In the 1950s a young Indianapolis minister named Jim Jones preached a curious blend of the Gospel and Marxism. His congregation was racially integrated, and he was a much-lauded leader in the contemporary civil rights movement. Eventually Jones moved his church, Peoples Temple, to Northern California. He became involved in electoral politics and soon was a prominent Bay Area leader.
In this riveting narrative, Jeff Guinn examines Jones' life, from his extramarital affairs, drug use, and fraudulent faith healing to the fraught decision to move almost 1,000 of his followers to a settlement in the jungles of Guyana in South America. Guinn provides stunning new details of the events leading to the fatal day in November 1978 when more than 900 people died - including almost 300 infants and children - after being ordered to swallow a cyanide-laced drink.
Guinn examined thousands of pages of FBI files on the case, including material released during the course of his research. He traveled to Jones' Indiana hometown, where he spoke to people never previously interviewed and uncovered fresh information from Jonestown survivors. He even visited the Jonestown site with the same pilot who flew there the day that Congressman Leo Ryan was murdered on Jones' orders. The Road to Jonestown is the definitive book about Jim Jones and the events that led to the tragedy at Jonestown.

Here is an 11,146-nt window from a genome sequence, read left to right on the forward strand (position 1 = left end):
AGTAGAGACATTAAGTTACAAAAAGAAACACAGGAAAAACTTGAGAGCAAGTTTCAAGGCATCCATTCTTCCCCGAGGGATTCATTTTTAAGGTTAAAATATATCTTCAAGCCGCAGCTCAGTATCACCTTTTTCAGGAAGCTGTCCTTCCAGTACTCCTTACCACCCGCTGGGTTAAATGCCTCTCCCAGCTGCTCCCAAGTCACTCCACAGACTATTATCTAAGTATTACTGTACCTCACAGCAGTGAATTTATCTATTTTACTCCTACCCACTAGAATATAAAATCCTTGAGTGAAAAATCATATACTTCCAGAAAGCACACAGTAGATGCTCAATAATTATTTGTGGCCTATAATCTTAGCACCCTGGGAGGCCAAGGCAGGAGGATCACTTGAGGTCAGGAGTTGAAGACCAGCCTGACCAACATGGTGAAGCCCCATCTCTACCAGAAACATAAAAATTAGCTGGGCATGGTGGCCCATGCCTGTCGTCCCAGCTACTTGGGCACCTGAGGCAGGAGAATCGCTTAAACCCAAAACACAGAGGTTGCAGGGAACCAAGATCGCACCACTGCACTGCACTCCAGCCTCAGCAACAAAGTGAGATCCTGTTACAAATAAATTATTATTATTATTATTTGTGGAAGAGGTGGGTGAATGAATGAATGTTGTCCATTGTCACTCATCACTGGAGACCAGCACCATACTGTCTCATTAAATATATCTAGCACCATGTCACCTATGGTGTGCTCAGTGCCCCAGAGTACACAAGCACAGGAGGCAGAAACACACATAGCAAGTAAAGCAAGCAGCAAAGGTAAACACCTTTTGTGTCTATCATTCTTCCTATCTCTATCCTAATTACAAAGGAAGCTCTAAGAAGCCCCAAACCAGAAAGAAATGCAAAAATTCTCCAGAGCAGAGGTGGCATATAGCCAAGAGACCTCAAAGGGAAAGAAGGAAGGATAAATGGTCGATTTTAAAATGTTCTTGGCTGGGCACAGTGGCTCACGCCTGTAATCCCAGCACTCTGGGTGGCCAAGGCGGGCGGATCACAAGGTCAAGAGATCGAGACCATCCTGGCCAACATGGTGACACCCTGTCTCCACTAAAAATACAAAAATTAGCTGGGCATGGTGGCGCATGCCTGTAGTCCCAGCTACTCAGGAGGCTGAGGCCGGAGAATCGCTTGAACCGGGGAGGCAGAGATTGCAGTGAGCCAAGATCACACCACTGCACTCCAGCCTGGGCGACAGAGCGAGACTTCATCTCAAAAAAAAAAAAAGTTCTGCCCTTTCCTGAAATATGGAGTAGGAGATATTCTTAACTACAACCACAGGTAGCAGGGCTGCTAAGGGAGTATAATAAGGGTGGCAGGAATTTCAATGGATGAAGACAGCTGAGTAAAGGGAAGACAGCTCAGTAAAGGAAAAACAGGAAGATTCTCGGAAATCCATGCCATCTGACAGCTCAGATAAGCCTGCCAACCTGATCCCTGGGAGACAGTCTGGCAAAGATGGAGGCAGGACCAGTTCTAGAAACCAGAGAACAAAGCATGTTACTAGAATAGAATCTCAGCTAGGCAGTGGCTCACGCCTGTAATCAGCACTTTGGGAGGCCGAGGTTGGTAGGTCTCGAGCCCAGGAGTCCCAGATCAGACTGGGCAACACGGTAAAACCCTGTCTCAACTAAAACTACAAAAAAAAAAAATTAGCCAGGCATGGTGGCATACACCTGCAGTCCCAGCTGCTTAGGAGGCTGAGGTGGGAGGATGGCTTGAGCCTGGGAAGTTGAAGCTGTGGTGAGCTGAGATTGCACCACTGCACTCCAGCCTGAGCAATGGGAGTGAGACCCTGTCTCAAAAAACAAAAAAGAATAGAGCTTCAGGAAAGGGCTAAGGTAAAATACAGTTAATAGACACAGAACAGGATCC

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Customer ReviewsMost Helpful
By Sara Russell on 10-05-2018
It drags on a touch.
The narration of this book itself is absolutely fine. However, this is a seriously long audiobook and I found myself losing interest about halfway through.
I'm a fast reader, so possibly had I been reading it, I might have finished it. But I'm not sure to be honest - it drags on a bit.
But on the positive, it is incredibly researched, well detailed and it does not use emotive language like "evil" or "brain washing" - it provides the facts.
By Erin on 01-03-2018
Hefty, lengthy and ridiculously compelling
Which scene did you most enjoy?
Naturally the "incident" is the big moment in this book and it's written beautifully. It's incredibly sad, and goes into sufficient detail to make you stop whatever you're doing and get involved, to the point you feel for each and every person who lost their lives.